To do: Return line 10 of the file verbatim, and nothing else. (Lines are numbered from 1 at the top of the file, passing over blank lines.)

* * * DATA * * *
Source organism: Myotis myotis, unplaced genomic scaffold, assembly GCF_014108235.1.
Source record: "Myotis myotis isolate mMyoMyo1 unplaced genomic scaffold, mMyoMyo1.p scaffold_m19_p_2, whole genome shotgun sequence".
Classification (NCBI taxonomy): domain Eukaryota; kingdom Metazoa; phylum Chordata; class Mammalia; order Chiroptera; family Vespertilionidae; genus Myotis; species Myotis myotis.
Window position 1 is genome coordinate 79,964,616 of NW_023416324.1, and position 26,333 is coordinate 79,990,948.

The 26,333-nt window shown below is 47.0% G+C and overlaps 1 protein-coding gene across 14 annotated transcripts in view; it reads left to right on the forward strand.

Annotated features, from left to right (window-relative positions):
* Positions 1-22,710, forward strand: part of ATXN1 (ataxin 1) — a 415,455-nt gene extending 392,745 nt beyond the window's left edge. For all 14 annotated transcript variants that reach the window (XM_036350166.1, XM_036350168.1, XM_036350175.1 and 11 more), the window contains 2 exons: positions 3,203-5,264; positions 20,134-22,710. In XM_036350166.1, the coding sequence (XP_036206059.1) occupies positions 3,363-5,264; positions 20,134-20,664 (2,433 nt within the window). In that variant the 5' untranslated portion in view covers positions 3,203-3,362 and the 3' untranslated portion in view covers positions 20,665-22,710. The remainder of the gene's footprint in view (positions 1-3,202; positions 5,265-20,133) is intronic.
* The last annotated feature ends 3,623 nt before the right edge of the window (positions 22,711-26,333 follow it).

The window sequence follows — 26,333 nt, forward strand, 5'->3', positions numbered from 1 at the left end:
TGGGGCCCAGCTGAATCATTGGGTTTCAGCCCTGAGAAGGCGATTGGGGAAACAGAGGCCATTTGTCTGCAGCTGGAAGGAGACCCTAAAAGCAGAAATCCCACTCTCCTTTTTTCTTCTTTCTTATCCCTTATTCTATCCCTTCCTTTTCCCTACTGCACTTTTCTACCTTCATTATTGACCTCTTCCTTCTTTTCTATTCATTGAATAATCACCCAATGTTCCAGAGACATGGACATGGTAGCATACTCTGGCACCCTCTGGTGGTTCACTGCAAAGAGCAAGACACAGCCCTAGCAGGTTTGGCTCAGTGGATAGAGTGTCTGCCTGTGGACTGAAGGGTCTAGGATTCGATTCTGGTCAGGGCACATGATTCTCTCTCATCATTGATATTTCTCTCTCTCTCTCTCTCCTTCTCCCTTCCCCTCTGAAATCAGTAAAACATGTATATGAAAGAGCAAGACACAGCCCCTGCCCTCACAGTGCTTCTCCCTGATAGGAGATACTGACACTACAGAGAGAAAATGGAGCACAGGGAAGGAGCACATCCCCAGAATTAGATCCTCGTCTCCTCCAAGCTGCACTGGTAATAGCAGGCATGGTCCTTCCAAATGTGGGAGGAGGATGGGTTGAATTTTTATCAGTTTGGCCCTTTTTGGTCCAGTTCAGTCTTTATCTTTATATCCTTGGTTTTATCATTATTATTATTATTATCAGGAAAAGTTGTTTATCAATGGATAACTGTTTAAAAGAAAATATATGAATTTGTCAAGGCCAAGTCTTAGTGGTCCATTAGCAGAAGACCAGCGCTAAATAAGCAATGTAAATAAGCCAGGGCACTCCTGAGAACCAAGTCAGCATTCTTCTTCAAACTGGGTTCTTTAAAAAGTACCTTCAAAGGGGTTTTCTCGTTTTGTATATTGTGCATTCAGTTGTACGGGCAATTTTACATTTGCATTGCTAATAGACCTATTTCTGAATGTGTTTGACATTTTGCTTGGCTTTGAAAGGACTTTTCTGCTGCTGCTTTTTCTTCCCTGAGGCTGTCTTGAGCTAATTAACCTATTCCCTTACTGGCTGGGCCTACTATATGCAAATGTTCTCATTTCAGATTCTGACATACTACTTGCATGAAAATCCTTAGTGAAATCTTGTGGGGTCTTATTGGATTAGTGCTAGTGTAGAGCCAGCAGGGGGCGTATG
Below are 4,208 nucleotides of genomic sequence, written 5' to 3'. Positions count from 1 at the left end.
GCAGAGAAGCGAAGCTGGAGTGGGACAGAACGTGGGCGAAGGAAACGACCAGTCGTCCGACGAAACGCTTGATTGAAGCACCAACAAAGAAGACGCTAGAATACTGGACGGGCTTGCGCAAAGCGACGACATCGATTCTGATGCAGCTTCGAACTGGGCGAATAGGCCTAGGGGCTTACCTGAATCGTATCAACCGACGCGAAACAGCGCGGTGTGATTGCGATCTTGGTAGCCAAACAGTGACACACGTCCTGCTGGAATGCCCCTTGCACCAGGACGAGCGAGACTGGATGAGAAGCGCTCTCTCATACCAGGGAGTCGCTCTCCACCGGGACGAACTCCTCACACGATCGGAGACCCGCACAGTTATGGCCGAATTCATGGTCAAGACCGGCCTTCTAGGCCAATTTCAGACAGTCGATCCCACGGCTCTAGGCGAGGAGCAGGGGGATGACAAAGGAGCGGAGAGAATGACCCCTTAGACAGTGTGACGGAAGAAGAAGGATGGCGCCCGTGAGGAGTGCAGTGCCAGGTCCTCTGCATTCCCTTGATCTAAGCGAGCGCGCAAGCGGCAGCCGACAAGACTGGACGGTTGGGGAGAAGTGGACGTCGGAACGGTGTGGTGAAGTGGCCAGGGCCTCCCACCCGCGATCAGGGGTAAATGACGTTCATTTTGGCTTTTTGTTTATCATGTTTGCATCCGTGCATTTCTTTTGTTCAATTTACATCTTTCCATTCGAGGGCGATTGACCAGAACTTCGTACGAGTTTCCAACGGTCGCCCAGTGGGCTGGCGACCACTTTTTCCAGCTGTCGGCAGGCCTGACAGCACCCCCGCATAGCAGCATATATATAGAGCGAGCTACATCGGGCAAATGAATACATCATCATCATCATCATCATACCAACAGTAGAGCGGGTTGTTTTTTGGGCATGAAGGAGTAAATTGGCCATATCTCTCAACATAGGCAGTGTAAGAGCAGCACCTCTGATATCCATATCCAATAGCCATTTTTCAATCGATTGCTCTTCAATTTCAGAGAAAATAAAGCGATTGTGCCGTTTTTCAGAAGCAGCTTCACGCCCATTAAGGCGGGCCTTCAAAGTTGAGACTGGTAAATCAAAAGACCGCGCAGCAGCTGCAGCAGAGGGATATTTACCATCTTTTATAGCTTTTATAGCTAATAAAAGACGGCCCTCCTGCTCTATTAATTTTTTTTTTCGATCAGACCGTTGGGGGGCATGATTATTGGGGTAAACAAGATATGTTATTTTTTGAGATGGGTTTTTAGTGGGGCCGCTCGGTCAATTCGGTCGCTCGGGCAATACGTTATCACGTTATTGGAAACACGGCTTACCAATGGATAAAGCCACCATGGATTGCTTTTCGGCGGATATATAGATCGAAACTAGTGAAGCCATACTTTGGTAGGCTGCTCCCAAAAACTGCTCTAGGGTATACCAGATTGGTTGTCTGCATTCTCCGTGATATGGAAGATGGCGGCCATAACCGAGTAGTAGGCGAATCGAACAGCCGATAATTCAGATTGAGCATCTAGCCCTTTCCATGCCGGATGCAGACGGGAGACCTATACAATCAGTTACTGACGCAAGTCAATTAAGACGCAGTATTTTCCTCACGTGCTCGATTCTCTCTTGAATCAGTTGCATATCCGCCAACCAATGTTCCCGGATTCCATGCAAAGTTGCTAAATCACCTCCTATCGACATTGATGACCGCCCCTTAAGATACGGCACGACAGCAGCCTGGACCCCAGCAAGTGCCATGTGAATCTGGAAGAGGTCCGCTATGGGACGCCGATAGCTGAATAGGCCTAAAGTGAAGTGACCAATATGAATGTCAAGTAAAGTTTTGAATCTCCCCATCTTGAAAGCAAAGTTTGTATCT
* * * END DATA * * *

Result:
TGGGGCCCAGCTGAATCATTGGGTTTCAGCCCTGAGAAGGCGATTGGGGAAACAGAGGCCATTTGTCTGCAGCTGGAAGGAGACCCTAAAAGCAGAAATCCCACTCTCCTTTTTTCTTCTTTCTTATCCCTTATTCTATCCCTTCCTTTTCCCTACTGCACTTTTCTACCTTCATTATTGACCTCTTCCTTCTTTTCTATTCATTGAATAATCACCCAATGTTCCAGAGACATGGACATGGTAGCATACTCTGGCACCCTCTGGTGGTTCACTGCAAAGAGCAAGACACAGCCCTAGCAGGTTTGGCTCAGTGGATAGAGTGTCTGCCTGTGGACTGAAGGGTCTAGGATTCGATTCTGGTCAGGGCACATGATTCTCTCTCATCATTGATATTTCTCTCTCTCTCTCTCTCCTTCTCCCTTCCCCTCTGAAATCAGTAAAACATGTATATGAAAGAGCAAGACACAGCCCCTGCCCTCACAGTGCTTCTCCCTGATAGGAGATACTGACACTACAGAGAGAAAATGGAGCACAGGGAAGGAGCACATCCCCAGAATTAGATCCTCGTCTCCTCCAAGCTGCACTGGTAATAGCAGGCATGGTCCTTCCAAATGTGGGAGGAGGATGGGTTGAATTTTTATCAGTTTGGCCCTTTTTGGTCCAGTTCAGTCTTTATCTTTATATCCTTGGTTTTATCATTATTATTATTATTATCAGGAAAAGTTGTTTATCAATGGATAACTGTTTAAAAGAAAATATATGAATTTGTCAAGGCCAAGTCTTAGTGGTCCATTAGCAGAAGACCAGCGCTAAATAAGCAATGTAAATAAGCCAGGGCACTCCTGAGAACCAAGTCAGCATTCTTCTTCAAACTGGGTTCTTTAAAAAGTACCTTCAAAGGGGTTTTCTCGTTTTGTATATTGTGCATTCAGTTGTACGGGCAATTTTACATTTGCATTGCTAATAGACCTATTTCTGAATGTGTTTGACATTTTGCTTGGCTTTGAAAGGACTTTTCTGCTGCTGCTTTTTCTTCCCTGAGGCTGTCTTGAGCTAATTAACCTATTCCCTTACTGGCTGGGCCTACTATATGCAAATGTTCTCATTTCAGATTCTGACATACTACTTGCATGAAAATCCTTAGTGAAATCTTGTGGGGTCTTATTGGATTAGTGCTAGTGTAGAGCCAGCAGGGGGCGTATG